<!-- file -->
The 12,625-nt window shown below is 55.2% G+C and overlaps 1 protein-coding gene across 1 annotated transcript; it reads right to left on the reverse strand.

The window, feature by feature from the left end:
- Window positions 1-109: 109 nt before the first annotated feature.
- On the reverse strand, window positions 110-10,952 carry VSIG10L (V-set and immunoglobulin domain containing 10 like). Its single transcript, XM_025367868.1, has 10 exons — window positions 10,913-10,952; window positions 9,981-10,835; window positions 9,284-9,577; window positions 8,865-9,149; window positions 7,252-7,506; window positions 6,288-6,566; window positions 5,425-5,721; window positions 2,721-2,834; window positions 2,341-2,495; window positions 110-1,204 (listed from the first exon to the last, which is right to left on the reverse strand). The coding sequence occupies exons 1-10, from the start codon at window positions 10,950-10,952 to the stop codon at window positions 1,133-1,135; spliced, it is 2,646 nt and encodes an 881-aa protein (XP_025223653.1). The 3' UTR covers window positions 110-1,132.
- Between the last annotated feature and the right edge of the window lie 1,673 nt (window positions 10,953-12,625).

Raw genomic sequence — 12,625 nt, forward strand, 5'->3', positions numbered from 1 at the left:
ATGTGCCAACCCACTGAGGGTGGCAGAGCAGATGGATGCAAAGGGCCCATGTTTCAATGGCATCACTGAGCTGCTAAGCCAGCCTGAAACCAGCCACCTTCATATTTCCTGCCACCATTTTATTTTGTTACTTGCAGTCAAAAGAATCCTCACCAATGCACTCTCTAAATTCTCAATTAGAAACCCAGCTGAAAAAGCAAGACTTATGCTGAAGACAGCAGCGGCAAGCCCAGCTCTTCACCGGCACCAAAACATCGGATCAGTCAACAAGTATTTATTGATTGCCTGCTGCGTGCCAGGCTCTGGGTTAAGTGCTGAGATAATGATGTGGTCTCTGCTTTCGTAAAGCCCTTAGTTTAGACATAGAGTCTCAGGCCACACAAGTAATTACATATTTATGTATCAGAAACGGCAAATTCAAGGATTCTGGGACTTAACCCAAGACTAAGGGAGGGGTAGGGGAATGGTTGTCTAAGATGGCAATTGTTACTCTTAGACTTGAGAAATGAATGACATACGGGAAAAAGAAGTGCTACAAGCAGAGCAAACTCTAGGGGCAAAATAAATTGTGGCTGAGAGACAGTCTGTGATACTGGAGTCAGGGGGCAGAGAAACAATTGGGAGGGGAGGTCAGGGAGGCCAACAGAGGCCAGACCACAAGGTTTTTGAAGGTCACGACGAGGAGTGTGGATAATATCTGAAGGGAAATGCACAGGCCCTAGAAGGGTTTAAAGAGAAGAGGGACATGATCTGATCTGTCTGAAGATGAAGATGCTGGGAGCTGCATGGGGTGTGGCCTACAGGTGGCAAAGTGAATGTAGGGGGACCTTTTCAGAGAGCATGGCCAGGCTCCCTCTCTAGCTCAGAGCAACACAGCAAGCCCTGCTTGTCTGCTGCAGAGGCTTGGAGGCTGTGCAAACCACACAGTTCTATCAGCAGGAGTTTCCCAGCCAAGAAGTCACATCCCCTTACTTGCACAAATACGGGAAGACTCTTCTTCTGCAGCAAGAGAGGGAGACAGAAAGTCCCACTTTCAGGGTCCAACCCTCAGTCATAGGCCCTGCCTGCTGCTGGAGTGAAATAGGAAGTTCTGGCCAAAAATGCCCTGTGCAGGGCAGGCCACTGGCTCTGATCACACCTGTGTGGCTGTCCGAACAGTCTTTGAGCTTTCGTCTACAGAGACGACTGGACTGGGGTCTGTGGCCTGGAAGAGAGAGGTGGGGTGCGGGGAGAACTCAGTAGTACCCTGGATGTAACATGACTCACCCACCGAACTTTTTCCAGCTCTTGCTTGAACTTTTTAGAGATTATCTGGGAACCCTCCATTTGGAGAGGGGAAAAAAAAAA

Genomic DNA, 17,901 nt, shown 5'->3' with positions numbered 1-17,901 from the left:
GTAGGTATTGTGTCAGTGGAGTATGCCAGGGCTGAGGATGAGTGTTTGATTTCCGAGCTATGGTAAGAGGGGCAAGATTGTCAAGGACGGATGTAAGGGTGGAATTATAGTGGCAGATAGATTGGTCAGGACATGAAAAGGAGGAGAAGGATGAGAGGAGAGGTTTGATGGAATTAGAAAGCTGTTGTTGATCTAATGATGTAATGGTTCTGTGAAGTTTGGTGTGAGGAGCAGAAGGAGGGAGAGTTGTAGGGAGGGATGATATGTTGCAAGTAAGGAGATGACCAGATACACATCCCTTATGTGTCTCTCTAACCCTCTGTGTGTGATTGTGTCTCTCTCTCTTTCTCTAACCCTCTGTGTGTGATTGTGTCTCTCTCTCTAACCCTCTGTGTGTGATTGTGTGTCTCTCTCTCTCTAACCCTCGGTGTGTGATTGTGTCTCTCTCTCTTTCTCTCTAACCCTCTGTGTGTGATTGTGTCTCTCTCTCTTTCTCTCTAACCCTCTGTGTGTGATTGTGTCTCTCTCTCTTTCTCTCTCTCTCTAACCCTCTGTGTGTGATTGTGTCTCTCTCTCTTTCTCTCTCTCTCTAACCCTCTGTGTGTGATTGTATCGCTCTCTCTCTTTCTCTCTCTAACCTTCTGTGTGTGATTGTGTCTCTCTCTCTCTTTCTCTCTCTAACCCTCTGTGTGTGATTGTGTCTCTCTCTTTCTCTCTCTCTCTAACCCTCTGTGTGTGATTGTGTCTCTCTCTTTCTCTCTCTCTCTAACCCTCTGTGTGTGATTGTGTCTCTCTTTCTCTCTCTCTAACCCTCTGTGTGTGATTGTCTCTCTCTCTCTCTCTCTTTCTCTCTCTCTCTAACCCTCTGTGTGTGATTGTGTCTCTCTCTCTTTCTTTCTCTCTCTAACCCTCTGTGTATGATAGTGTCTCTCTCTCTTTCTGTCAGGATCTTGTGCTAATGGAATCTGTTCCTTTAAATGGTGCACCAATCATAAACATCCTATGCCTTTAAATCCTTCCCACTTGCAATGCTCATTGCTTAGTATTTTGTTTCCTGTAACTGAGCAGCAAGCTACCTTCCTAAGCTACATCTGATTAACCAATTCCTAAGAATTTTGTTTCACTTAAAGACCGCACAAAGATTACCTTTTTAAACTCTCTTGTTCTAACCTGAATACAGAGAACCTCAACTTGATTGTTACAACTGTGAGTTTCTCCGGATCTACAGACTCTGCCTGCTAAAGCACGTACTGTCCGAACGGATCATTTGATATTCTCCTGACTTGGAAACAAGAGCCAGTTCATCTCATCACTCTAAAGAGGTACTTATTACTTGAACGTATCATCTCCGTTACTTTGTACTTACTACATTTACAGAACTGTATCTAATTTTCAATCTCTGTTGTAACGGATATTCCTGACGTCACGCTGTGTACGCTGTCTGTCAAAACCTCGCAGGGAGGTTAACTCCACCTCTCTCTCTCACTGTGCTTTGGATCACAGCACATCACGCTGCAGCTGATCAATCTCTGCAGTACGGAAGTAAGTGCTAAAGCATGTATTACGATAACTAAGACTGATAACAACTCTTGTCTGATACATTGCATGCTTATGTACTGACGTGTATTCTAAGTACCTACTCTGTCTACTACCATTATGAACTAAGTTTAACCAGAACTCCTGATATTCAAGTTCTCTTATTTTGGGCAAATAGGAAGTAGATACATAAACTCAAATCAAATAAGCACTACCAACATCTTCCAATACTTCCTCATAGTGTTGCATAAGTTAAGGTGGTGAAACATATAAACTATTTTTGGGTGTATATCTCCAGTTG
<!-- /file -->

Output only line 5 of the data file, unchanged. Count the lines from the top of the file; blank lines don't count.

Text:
- Between the last annotated feature and the right edge of the window lie 1,673 nt (window positions 10,953-12,625).